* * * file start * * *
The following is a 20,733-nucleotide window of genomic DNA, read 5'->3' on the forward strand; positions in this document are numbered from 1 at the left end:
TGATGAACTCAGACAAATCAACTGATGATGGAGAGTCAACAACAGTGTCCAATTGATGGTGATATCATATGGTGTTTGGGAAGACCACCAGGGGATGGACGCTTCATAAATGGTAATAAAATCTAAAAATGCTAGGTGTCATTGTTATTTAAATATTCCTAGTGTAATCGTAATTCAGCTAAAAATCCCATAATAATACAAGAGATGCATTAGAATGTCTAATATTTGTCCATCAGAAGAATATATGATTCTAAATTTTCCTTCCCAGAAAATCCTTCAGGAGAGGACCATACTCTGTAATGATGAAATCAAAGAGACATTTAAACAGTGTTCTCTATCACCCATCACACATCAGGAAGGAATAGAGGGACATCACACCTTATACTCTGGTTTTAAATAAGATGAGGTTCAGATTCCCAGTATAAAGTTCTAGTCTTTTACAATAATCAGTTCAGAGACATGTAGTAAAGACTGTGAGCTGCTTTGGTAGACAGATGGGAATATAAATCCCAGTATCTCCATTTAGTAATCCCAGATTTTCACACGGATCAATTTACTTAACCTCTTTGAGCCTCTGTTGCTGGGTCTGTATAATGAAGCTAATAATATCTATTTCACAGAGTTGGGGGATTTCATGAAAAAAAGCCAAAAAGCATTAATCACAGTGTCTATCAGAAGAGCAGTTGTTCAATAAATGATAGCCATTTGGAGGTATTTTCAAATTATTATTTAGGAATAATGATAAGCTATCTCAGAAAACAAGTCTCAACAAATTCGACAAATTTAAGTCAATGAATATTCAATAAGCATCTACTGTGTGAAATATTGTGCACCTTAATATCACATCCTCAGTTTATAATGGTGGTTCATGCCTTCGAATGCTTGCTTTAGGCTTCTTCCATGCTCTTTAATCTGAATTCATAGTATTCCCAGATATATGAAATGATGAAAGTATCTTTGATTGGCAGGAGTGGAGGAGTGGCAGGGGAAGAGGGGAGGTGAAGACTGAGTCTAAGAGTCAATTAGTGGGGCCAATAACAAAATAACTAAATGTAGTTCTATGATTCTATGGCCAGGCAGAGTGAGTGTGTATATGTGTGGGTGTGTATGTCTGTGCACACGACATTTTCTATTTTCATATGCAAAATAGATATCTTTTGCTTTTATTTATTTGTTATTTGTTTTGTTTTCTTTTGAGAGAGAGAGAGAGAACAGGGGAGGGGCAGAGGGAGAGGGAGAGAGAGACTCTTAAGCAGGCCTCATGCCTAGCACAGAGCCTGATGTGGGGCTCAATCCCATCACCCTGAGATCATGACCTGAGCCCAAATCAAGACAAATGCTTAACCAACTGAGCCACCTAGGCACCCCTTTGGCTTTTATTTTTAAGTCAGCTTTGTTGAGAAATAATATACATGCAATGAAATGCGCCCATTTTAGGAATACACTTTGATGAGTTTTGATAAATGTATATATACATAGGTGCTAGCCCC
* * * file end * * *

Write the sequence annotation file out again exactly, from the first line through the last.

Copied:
The following is a 20,733-nucleotide window of genomic DNA, read 5'->3' on the forward strand; positions in this document are numbered from 1 at the left end:
TGATGAACTCAGACAAATCAACTGATGATGGAGAGTCAACAACAGTGTCCAATTGATGGTGATATCATATGGTGTTTGGGAAGACCACCAGGGGATGGACGCTTCATAAATGGTAATAAAATCTAAAAATGCTAGGTGTCATTGTTATTTAAATATTCCTAGTGTAATCGTAATTCAGCTAAAAATCCCATAATAATACAAGAGATGCATTAGAATGTCTAATATTTGTCCATCAGAAGAATATATGATTCTAAATTTTCCTTCCCAGAAAATCCTTCAGGAGAGGACCATACTCTGTAATGATGAAATCAAAGAGACATTTAAACAGTGTTCTCTATCACCCATCACACATCAGGAAGGAATAGAGGGACATCACACCTTATACTCTGGTTTTAAATAAGATGAGGTTCAGATTCCCAGTATAAAGTTCTAGTCTTTTACAATAATCAGTTCAGAGACATGTAGTAAAGACTGTGAGCTGCTTTGGTAGACAGATGGGAATATAAATCCCAGTATCTCCATTTAGTAATCCCAGATTTTCACACGGATCAATTTACTTAACCTCTTTGAGCCTCTGTTGCTGGGTCTGTATAATGAAGCTAATAATATCTATTTCACAGAGTTGGGGGATTTCATGAAAAAAAGCCAAAAAGCATTAATCACAGTGTCTATCAGAAGAGCAGTTGTTCAATAAATGATAGCCATTTGGAGGTATTTTCAAATTATTATTTAGGAATAATGATAAGCTATCTCAGAAAACAAGTCTCAACAAATTCGACAAATTTAAGTCAATGAATATTCAATAAGCATCTACTGTGTGAAATATTGTGCACCTTAATATCACATCCTCAGTTTATAATGGTGGTTCATGCCTTCGAATGCTTGCTTTAGGCTTCTTCCATGCTCTTTAATCTGAATTCATAGTATTCCCAGATATATGAAATGATGAAAGTATCTTTGATTGGCAGGAGTGGAGGAGTGGCAGGGGAAGAGGGGAGGTGAAGACTGAGTCTAAGAGTCAATTAGTGGGGCCAATAACAAAATAACTAAATGTAGTTCTATGATTCTATGGCCAGGCAGAGTGAGTGTGTATATGTGTGGGTGTGTATGTCTGTGCACACGACATTTTCTATTTTCATATGCAAAATAGATATCTTTTGCTTTTATTTATTTGTTATTTGTTTTGTTTTCTTTTGAGAGAGAGAGAGAGAACAGGGGAGGGGCAGAGGGAGAGGGAGAGAGAGACTCTTAAGCAGGCCTCATGCCTAGCACAGAGCCTGATGTGGGGCTCAATCCCATCACCCTGAGATCATGACCTGAGCCCAAATCAAGACAAATGCTTAACCAACTGAGCCACCTAGGCACCCCTTTGGCTTTTATTTTTAAGTCAGCTTTGTTGAGAAATAATATACATGCAATGAAATGCGCCCATTTTAGGAATACACTTTGATGAGTTTTGATAAATGTATATATACATAGGTGCTAGCCCC